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Sweet Science

Food Science students design and produce a chocolate bar

Mizzou Crunch is handmade. Only 1,000 bars are made at a time.

Mizzou Crunch joins Tiger Stripe Ice Cream and products from the Mizzou Meat Market.

It’s crunch time at Mizzou – not football or final exams, but chocolate.

This week Mizzou Crunch, a chocolate bar designed by a team of University of Missouri food science students, goes on sale. The creation is a real world experience for the students – taking a project from idea in the classroom to salable product and checking off all of the science, business, marketing and legal aspects in between.

Azlin Mustapha, associate professor of food science at the College of Agriculture, Food and Natural Resources, organized the team of five students. She collaborated with Alan “Patric” McClure of Patric Chocolate of Columbia, Mo. to bring the bar to market.

Mustapha said the project originated as a way to give talented students a unique and hands-on experience outside of the classroom. Partnering with a successful local business is a great way, she said, for students to see first-hand what is needed to develop a product and successfully bring it to store shelves. This exposed the students not only to the chemistry and food processing studied in class, but to consumer preferences, legal and safety issues, cost containment, advertising and marketing, and working in a diverse team.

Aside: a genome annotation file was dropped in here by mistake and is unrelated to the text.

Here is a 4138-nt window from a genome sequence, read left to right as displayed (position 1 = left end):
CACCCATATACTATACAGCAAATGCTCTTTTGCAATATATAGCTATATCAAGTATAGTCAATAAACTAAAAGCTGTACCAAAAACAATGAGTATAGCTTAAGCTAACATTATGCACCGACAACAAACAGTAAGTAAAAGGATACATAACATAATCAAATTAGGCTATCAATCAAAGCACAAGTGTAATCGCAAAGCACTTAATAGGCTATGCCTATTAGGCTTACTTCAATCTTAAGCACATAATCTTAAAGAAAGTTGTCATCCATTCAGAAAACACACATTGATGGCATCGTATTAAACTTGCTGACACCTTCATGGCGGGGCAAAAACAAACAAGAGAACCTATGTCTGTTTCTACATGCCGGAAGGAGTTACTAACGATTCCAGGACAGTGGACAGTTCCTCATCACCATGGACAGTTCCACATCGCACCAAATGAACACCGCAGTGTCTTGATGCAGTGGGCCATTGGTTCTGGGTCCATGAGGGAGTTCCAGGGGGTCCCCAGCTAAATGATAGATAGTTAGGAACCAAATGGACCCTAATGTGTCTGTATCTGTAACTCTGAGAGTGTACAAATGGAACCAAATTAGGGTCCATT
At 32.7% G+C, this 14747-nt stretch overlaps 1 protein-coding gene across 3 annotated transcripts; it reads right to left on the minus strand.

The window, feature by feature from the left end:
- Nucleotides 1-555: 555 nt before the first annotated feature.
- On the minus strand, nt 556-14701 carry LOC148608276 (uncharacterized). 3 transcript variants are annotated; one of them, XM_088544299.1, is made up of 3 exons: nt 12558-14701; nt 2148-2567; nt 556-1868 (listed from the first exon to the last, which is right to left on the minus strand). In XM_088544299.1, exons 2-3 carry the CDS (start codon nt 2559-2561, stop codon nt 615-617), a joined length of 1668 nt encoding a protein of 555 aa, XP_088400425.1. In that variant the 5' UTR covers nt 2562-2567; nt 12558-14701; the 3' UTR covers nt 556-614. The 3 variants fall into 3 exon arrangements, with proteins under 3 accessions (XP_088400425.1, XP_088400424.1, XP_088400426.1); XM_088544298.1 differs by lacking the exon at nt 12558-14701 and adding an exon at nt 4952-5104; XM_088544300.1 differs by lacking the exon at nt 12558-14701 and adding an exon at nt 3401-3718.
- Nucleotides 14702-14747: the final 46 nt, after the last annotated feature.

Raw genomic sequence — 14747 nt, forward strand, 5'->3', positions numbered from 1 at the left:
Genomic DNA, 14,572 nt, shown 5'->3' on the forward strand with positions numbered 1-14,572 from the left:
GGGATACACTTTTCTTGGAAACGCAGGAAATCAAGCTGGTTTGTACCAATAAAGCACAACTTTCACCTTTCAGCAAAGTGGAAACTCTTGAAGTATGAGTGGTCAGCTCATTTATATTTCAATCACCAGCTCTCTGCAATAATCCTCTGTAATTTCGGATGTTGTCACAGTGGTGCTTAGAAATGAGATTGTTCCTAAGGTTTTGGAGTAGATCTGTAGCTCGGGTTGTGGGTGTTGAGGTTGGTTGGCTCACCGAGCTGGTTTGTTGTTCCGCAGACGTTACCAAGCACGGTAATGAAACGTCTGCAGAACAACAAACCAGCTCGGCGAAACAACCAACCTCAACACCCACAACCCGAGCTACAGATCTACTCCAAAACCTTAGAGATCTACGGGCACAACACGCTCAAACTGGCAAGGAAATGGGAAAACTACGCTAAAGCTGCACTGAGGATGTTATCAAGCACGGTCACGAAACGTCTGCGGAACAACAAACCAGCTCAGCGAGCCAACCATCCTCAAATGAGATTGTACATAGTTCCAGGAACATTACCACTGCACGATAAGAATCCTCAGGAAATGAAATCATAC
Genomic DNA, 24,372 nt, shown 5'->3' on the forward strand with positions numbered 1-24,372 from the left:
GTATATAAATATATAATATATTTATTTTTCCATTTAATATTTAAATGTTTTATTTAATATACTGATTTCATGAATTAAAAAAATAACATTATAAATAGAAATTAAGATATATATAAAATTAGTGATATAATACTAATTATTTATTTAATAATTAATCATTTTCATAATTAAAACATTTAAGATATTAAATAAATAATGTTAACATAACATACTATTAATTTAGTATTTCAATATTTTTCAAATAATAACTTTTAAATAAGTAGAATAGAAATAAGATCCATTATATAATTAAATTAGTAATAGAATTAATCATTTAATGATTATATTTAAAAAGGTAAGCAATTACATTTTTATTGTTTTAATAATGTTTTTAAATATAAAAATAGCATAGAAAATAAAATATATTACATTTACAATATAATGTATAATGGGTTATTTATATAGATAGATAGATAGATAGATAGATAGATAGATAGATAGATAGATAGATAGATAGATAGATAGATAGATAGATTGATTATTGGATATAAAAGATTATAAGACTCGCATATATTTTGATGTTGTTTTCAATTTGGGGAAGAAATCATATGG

A Unique Addition to a Resume

Kayla Hauck, a food science junior from Columbia who plans a product development career, said the experience of creating Mizzou Crunch was an irreplaceable experience. “This was the ideal example of brainstorming, designing, collaborating, changing, testing and prototyping a product,” she said. “It will be a tremendous boost to my career to say I’ve already helped bring a product to market.”

Alex Stokowski, a food science senior from Aurora, Ill., and Zico Jap, a food science senior from Indonesia, agreed that they have a more sophisticated view of what makes a product successful. “I look at products on the store shelf now and realize what had to happen for them to get there,” Stokowski said.

Mustapha said the students had to adapt from theoretical concepts about product development to a real world situation where success is measured by profit and loss. “They couldn’t voice an opinion without justification or facts,” she pointed out. “They had to bring a deep knowledge of their proposals, present them succinctly and with passion, and be able to withstand dynamic and intense questioning.”

Mustapha said the students had to delve deeply into what makes a niche product successful. “We wanted a product that had a strong Mizzou connection – what does that mean?” she said. “It needed to be a premium product – what does that mean? What does that mean in the Midwest, or New York or in Asia? How should the packaging reflect the experience of eating the bar?”

This was McClure’s first experience at working with students. He said he was surprised and pleased by their enthusiasm, and willingness to learn and throw out new ideas.

Read the rest at CAFNRnews >>